American Political Leadership after 9/11
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The paper discusses how the magnitude and nature of the challenges facing the United States after 9/11 resulted in a need for leadership that was both decentralized and integrated among the many and intercontinental agencies taking part in the fight against terrorism. The paper discusses President Bush's appointment of Tom Ridge as leader of the Department of Homeland Security and addresses his use of the situational and contingency leadership styles. The paper explores the need for collaborative leadership and finds that the main challenge remains collaborative and effective communication among countries that are allied against the mutual threat of terrorism. The paper concludes that in order to effectively implement the battle against this threat, it is important to engage in targeted collaboration that is based upon a mutual understanding of what the threat of terrorism means to the different parties involved in its mitigation.
From the Paper:"In terms of leadership, Secretary Ridge (2004) had very particular ideas on how his type of leadership was to occur. He for example favored a personal, individualized leadership style. This means that leadership is a choice for the leader involved, with consideration of the variety of challenges faced by the leader. Indeed, the leader is to match his or her own concerns and values with the challenges at hand. As such, Ridge was espousing a type of situational and contingency leadership style.
"According to Fox (2009, p. 50), situational leadership refers to a series of management assumptions and beliefs. There is a high concern for people and a low concern for production. In terms of the Homeland Security function then, the main concern is for human life - those that have been lost and those that are potentially lost as a result of the terrorist threat. Situational leadership is not only practical (Fox, 2009, p. 51), but also prescriptive. Leadership is subject to flexibility according to what the specific situation involved demands. This is an excellent leadership paradigm to handle the terrorist threat. Terrorism is not a uniform or consistent threat, being that it occurs across borders and that it flourishes upon the element of surprise. Optimally flexible leadership is therefore required to mitigate this threat."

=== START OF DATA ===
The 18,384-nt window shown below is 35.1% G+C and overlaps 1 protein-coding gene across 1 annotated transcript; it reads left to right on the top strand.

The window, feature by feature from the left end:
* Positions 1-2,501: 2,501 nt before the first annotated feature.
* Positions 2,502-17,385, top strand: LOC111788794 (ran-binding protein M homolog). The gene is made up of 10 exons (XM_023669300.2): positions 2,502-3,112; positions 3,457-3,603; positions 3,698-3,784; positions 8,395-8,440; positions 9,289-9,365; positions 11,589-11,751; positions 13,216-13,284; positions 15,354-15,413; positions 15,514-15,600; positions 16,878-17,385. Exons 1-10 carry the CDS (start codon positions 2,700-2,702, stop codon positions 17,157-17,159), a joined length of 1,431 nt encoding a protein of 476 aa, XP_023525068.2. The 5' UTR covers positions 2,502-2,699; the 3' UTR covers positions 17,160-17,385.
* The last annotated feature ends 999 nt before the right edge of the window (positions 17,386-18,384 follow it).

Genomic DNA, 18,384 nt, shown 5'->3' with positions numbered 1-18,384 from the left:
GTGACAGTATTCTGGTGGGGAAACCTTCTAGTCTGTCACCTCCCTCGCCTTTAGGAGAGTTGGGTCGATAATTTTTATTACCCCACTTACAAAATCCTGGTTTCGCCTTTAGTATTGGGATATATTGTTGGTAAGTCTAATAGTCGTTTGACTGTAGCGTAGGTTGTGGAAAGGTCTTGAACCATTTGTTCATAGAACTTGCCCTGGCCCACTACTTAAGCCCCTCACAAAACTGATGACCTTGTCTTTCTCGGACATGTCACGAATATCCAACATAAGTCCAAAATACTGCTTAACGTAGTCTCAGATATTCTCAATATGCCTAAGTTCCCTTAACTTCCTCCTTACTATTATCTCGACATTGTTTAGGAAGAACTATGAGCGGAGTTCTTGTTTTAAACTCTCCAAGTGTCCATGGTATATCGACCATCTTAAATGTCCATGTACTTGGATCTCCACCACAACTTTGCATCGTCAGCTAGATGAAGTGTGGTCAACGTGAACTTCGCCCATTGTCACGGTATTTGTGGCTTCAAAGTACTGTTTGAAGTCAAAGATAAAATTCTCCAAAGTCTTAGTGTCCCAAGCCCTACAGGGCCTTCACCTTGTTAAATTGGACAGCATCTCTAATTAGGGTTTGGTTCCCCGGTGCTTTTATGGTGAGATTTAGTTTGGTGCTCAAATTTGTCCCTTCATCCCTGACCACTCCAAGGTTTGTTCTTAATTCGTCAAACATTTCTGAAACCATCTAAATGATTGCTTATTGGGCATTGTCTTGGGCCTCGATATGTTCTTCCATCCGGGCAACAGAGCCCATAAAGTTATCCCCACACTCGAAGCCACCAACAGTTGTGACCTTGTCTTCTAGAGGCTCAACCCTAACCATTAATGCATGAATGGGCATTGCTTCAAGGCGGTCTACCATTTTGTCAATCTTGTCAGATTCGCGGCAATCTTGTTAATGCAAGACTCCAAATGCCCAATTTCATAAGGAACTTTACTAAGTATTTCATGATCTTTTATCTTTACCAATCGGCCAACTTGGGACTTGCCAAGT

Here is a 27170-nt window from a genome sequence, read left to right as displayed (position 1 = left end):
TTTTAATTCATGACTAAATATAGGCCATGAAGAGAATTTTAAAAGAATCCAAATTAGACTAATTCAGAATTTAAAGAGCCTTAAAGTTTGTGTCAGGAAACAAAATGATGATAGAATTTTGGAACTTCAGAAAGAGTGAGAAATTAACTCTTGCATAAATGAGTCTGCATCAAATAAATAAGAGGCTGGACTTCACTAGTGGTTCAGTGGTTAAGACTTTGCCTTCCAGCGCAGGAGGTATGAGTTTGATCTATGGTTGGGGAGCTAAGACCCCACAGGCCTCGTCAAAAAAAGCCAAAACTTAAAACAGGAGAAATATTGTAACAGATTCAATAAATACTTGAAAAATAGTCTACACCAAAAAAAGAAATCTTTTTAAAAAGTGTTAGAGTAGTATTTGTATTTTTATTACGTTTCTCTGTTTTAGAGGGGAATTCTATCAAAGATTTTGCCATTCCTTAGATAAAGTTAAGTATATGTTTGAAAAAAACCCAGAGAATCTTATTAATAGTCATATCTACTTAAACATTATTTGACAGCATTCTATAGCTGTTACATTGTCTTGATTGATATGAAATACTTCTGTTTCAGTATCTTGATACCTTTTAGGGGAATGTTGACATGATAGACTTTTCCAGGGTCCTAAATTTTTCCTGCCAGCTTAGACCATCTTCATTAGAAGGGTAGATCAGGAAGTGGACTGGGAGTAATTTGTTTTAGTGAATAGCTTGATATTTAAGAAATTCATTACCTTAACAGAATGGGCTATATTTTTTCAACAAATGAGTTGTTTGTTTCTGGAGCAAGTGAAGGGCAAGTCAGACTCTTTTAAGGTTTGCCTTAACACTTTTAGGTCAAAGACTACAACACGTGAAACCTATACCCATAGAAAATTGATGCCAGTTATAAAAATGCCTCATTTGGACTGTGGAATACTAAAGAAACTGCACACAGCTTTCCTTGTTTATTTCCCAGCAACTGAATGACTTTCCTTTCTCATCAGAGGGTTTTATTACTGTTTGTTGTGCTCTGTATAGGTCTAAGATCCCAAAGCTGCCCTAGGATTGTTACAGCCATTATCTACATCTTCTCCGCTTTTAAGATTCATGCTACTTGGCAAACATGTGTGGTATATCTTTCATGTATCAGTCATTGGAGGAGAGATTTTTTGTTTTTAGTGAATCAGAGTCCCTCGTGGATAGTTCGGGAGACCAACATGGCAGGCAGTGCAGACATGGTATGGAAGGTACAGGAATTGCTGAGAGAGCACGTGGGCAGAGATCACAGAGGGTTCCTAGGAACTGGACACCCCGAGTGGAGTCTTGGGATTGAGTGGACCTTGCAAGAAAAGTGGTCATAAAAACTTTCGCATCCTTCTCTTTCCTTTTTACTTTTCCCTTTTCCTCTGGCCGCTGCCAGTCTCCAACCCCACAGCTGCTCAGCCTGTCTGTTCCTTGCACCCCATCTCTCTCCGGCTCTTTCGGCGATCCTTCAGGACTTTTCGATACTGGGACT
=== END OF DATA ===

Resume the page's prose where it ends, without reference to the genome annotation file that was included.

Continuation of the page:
Sample of Sources Used:
- Czerwinski, J. (2005, May). Maximizing NATO for the War on Terror: Presidential Leadership can Strengthen the Transatlantic Relationship by Defining and Pursuing Shared Homeland Security Interests. Center for the Study of the Presidency. Retrieved from http://www.thepresidency.org/storage/documents/internapplication/Maximizing_NATO.pdf
- Conley, R.S. (2002, Nov.). The War on Terrorism and Homeland Security: Presidential and Congressional Challenges. Retrieved from http://web.clas.ufl.edu/users/rconley/homelandsecurity.PDF
- Fox, J.C. (2009) Analyzing Leadership Styles of Incident Commanders. Northcentral University. School of Business and Technology Management. Retrieved from http://www.training.fema.gov/EMIWeb/edu/docs/Fox,%20Jeffrey%20-%20Analyzing%20Leadership%20Styles%20of%20Incident%20Commanders.pdf
- Gaufin, J. (2006). Key Principles for Effective Crisis Leadership. Great Basin Public Health Leadership Institute. Retrieved from http://health.utah.gov/ems/conferences/leadership/2006/gaufin_crisis_leadership.ppt
- Ridge, Tom. (2004, Feb 11). Remarks at Harvard Business School's Leadership and Values Forum. Department of Homeland Security. Retrieved from http://www.dhs.gov/xnews/speeches/speech_0154.shtm?content=3174
Cite this Analytical Essay:
American Political Leadership after 9/11 (2013, April 21) Retrieved February 19, 2019, from https://www.academon.com/analytical-essay/american-political-leadership-after-9-11-152708/
"American Political Leadership after 9/11" 21 April 2013. Web. 19 February. 2019. <https://www.academon.com/analytical-essay/american-political-leadership-after-9-11-152708/>